THE QUESTION: As a stimulant, caffeine helps people feel more alert. Might it, then, help prevent or delay the cognitive decline that often comes with advancing age?
THIS STUDY: It analyzed data on 7,017 men and women (average age, 74) who were given standardized cognitive tests periodically over four years. Women who reported drinking three or more cups of coffee or tea a day showed less decline in memory skills than did women who drank one cup or less. The benefit increased with age: Heavy coffee- or tea-drinkers were 30 percent less likely to have cognitive decline at age 65, and 70 percent less likely at age 80, than those who consumed minimal caffeine. In men, no link was found between caffeine intake and cognitive decline.
WHO MAY BE AFFECTED? Older women. Some memory decline, especially for things recently learned, is considered a normal part of aging.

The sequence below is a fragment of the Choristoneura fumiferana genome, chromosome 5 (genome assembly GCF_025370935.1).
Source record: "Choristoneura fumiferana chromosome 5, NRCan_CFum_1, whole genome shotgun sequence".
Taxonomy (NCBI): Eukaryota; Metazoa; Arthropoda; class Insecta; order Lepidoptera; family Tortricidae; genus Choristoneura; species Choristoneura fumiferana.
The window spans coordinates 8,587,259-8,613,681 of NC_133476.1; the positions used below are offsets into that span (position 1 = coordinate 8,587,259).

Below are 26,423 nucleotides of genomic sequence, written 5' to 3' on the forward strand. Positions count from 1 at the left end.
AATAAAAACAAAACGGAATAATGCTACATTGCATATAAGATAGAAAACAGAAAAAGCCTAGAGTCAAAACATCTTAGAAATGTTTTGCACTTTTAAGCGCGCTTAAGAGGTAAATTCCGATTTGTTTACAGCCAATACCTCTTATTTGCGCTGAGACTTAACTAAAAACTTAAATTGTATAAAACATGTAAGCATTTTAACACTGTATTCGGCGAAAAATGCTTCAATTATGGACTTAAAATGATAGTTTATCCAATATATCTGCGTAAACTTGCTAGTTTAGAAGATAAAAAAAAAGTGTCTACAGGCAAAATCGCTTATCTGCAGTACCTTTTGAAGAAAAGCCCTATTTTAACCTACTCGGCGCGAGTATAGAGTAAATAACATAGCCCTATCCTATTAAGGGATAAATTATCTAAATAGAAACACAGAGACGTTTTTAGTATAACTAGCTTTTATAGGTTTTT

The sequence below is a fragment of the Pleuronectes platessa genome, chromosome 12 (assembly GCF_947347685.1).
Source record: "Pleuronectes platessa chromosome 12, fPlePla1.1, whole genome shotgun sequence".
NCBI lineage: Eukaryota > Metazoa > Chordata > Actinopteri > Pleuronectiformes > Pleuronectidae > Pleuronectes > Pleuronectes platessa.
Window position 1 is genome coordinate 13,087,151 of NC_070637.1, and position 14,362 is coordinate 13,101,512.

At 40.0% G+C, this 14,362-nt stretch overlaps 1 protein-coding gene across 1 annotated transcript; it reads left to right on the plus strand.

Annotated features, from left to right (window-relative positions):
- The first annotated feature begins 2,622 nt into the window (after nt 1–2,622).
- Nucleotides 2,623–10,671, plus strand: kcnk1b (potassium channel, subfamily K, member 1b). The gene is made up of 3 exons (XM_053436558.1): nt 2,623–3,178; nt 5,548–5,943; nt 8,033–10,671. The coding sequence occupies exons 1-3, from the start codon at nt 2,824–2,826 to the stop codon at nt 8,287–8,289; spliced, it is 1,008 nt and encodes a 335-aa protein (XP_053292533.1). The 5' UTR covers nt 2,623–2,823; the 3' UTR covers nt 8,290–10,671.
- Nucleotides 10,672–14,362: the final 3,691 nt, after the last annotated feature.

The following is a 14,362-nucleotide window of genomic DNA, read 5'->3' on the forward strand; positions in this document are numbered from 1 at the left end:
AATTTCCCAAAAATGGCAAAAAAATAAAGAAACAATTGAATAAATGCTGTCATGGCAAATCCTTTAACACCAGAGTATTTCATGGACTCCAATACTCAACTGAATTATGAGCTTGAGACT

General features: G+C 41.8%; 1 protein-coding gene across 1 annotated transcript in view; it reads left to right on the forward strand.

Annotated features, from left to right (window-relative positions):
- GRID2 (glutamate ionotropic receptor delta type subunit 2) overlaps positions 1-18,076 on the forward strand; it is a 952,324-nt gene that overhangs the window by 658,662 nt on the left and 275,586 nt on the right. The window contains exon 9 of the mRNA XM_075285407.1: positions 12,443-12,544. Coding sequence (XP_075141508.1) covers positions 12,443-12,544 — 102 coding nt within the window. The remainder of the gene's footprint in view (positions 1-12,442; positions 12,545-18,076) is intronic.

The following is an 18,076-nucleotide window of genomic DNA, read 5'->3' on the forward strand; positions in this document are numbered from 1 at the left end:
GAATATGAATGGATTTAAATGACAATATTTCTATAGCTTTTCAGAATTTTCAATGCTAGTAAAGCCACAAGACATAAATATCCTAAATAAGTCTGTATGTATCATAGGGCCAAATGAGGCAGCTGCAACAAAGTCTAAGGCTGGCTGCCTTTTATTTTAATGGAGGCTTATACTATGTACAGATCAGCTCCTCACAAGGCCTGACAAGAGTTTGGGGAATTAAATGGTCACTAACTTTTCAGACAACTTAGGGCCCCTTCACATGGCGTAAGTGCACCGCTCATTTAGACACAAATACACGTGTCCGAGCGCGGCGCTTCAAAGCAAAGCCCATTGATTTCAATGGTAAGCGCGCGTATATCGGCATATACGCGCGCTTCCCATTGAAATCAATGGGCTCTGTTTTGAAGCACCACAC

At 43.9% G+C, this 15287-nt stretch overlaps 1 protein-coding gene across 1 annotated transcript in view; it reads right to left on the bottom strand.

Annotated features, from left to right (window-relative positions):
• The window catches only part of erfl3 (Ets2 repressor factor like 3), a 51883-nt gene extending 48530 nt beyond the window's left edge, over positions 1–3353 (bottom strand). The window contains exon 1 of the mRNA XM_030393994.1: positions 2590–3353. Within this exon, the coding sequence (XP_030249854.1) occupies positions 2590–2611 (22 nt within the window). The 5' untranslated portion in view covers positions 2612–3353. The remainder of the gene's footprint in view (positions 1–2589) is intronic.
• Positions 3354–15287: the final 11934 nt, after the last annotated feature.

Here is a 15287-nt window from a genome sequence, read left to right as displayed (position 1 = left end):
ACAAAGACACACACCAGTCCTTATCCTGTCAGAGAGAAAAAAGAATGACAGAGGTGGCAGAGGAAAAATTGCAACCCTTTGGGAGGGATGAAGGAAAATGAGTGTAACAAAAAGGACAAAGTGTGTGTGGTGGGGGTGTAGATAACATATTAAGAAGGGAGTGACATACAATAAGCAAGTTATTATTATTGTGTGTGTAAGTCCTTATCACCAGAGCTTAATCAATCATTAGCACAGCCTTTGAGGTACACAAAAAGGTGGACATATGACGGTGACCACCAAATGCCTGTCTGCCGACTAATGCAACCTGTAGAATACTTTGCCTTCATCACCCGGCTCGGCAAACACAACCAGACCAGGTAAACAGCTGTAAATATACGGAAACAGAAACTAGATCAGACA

CAVEATS: Caffeine consumption was recorded periodically and based only on the participants' recall; intake from such sources as soft drinks and cocoa was described as rare and not included in the data. The authors theorized that women may metabolize caffeine differently than men, making them more sensitive to its effects.
FIND THIS STUDY: It's in the August 7 issue of Neurology.
The research described in Quick Study comes from credible, peer-reviewed journals. Nonetheless, conclusive evidence about a treatment's effectiveness is rarely found in a single study. Anyone considering changing or beginning treatment of any kind should consult with a physician.